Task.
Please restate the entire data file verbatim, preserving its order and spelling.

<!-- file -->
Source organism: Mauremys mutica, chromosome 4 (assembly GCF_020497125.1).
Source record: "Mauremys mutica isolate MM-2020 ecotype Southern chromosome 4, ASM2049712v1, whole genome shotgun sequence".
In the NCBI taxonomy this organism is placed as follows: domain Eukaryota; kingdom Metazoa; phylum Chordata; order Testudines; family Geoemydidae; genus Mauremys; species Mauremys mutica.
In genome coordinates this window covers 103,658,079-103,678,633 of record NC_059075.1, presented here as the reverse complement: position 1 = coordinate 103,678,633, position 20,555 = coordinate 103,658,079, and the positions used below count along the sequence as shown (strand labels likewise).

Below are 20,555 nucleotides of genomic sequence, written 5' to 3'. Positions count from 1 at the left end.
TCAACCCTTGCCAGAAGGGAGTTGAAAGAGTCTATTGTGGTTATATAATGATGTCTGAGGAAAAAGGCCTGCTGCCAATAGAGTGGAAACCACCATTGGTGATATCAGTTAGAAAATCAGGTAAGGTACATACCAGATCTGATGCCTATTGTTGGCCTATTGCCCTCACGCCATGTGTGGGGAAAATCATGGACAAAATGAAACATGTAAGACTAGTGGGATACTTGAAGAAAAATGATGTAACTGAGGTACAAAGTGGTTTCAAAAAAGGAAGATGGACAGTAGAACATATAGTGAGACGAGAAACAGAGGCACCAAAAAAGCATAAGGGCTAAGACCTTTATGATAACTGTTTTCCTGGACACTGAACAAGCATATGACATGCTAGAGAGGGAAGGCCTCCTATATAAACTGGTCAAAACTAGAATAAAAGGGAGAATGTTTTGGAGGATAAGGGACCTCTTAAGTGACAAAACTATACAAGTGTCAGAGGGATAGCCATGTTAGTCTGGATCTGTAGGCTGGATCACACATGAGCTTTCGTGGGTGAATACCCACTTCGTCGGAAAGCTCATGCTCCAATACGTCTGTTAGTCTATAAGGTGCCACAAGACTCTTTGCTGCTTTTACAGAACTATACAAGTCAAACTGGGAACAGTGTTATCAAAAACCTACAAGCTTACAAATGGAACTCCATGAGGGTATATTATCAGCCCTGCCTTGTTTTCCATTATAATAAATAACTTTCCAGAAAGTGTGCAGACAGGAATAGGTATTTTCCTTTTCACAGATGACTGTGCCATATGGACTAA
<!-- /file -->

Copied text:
Source organism: Mauremys mutica, chromosome 4 (assembly GCF_020497125.1).
Source record: "Mauremys mutica isolate MM-2020 ecotype Southern chromosome 4, ASM2049712v1, whole genome shotgun sequence".
In the NCBI taxonomy this organism is placed as follows: domain Eukaryota; kingdom Metazoa; phylum Chordata; order Testudines; family Geoemydidae; genus Mauremys; species Mauremys mutica.
In genome coordinates this window covers 103,658,079-103,678,633 of record NC_059075.1, presented here as the reverse complement: position 1 = coordinate 103,678,633, position 20,555 = coordinate 103,658,079, and the positions used below count along the sequence as shown (strand labels likewise).

Below are 20,555 nucleotides of genomic sequence, written 5' to 3'. Positions count from 1 at the left end.
TCAACCCTTGCCAGAAGGGAGTTGAAAGAGTCTATTGTGGTTATATAATGATGTCTGAGGAAAAAGGCCTGCTGCCAATAGAGTGGAAACCACCATTGGTGATATCAGTTAGAAAATCAGGTAAGGTACATACCAGATCTGATGCCTATTGTTGGCCTATTGCCCTCACGCCATGTGTGGGGAAAATCATGGACAAAATGAAACATGTAAGACTAGTGGGATACTTGAAGAAAAATGATGTAACTGAGGTACAAAGTGGTTTCAAAAAAGGAAGATGGACAGTAGAACATATAGTGAGACGAGAAACAGAGGCACCAAAAAAGCATAAGGGCTAAGACCTTTATGATAACTGTTTTCCTGGACACTGAACAAGCATATGACATGCTAGAGAGGGAAGGCCTCCTATATAAACTGGTCAAAACTAGAATAAAAGGGAGAATGTTTTGGAGGATAAGGGACCTCTTAAGTGACAAAACTATACAAGTGTCAGAGGGATAGCCATGTTAGTCTGGATCTGTAGGCTGGATCACACATGAGCTTTCGTGGGTGAATACCCACTTCGTCGGAAAGCTCATGCTCCAATACGTCTGTTAGTCTATAAGGTGCCACAAGACTCTTTGCTGCTTTTACAGAACTATACAAGTCAAACTGGGAACAGTGTTATCAAAAACCTACAAGCTTACAAATGGAACTCCATGAGGGTATATTATCAGCCCTGCCTTGTTTTCCATTATAATAAATAACTTTCCAGAAAGTGTGCAGACAGGAATAGGTATTTTCCTTTTCACAGATGACTGTGCCATATGGACTAA